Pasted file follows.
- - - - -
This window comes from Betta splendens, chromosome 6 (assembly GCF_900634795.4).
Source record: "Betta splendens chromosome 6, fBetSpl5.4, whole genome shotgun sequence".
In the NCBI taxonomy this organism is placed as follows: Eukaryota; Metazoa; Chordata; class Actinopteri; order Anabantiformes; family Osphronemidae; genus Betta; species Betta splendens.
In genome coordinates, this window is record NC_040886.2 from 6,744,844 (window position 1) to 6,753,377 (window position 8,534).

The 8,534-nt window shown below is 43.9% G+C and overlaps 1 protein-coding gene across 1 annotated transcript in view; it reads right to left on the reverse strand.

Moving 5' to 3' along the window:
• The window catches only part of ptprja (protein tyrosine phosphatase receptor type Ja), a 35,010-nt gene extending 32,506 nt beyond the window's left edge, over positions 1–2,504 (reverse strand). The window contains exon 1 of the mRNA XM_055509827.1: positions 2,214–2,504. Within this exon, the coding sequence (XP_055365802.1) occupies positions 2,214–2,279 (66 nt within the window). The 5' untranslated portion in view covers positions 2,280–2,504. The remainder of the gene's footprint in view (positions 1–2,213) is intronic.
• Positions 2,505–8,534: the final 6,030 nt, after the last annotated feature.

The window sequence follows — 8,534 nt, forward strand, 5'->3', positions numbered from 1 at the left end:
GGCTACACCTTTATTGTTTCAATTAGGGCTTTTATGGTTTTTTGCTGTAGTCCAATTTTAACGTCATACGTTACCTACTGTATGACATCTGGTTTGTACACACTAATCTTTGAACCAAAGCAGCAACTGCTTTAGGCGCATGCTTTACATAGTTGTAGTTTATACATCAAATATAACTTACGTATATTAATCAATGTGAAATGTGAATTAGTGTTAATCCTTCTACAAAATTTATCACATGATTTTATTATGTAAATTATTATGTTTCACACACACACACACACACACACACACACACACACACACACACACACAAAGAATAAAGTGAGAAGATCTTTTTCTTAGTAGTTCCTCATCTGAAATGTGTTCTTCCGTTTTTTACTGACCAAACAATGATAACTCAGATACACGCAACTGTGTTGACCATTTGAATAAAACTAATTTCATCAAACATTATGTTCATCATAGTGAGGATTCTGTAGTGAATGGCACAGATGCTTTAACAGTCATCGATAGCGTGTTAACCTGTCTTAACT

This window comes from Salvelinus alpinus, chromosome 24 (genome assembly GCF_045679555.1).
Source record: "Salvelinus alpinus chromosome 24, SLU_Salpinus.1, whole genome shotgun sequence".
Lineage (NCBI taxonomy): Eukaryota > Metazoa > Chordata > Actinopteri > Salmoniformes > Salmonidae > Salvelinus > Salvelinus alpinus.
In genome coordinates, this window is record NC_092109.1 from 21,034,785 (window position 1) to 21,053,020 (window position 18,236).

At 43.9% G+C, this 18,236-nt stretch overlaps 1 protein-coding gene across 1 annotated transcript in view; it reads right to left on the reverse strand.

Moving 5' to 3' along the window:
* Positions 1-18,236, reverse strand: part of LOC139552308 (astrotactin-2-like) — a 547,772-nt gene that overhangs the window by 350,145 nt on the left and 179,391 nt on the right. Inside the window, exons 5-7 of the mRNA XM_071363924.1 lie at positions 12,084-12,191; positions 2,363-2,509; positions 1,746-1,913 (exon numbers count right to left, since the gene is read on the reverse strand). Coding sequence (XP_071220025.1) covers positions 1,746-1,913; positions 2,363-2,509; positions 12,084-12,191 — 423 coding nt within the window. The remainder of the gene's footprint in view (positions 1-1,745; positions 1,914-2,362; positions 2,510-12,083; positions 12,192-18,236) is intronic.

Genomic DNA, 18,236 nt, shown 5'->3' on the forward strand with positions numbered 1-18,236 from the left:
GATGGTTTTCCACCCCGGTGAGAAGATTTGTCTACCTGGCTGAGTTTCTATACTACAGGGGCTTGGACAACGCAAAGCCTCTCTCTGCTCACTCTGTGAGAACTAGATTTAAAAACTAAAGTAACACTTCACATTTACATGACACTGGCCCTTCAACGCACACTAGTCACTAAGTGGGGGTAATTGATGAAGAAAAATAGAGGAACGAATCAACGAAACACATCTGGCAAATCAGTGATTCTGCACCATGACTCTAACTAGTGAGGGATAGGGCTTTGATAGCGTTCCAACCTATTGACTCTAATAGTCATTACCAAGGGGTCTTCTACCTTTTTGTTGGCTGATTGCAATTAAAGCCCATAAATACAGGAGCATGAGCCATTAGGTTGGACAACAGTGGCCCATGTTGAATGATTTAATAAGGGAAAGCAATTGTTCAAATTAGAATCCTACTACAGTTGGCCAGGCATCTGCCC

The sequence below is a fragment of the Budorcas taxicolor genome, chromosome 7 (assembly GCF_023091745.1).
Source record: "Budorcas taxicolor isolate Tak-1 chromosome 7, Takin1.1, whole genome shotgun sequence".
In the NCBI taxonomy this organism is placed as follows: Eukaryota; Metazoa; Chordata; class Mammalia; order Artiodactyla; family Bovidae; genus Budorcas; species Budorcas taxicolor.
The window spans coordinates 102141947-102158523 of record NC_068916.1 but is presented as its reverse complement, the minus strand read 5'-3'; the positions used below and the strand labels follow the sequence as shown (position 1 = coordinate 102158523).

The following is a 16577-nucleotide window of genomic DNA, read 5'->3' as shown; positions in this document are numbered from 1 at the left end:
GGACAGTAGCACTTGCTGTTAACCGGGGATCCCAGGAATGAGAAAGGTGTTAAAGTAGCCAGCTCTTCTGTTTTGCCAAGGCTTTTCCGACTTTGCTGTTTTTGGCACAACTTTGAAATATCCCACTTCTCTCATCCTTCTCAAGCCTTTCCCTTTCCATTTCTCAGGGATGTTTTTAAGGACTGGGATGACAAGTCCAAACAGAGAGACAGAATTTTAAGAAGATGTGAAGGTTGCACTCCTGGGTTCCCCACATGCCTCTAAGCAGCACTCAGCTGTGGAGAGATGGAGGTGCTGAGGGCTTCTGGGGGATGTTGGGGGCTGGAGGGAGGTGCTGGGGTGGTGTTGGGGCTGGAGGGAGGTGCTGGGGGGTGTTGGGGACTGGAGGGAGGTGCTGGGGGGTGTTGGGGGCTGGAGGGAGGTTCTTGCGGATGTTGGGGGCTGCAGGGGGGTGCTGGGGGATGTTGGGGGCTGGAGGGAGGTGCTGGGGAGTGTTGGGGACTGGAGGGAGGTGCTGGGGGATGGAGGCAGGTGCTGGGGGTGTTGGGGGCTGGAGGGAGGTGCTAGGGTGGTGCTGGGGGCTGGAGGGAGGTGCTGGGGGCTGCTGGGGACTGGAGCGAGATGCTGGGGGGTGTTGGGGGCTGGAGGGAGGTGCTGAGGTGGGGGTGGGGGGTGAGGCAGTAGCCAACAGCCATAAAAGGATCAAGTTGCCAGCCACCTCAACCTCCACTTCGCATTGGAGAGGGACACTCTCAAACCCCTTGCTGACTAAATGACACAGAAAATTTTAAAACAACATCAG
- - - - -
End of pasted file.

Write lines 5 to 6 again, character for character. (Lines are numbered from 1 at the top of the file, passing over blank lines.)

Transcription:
The 8,534-nt window shown below is 43.9% G+C and overlaps 1 protein-coding gene across 1 annotated transcript in view; it reads right to left on the reverse strand.

Moving 5' to 3' along the window: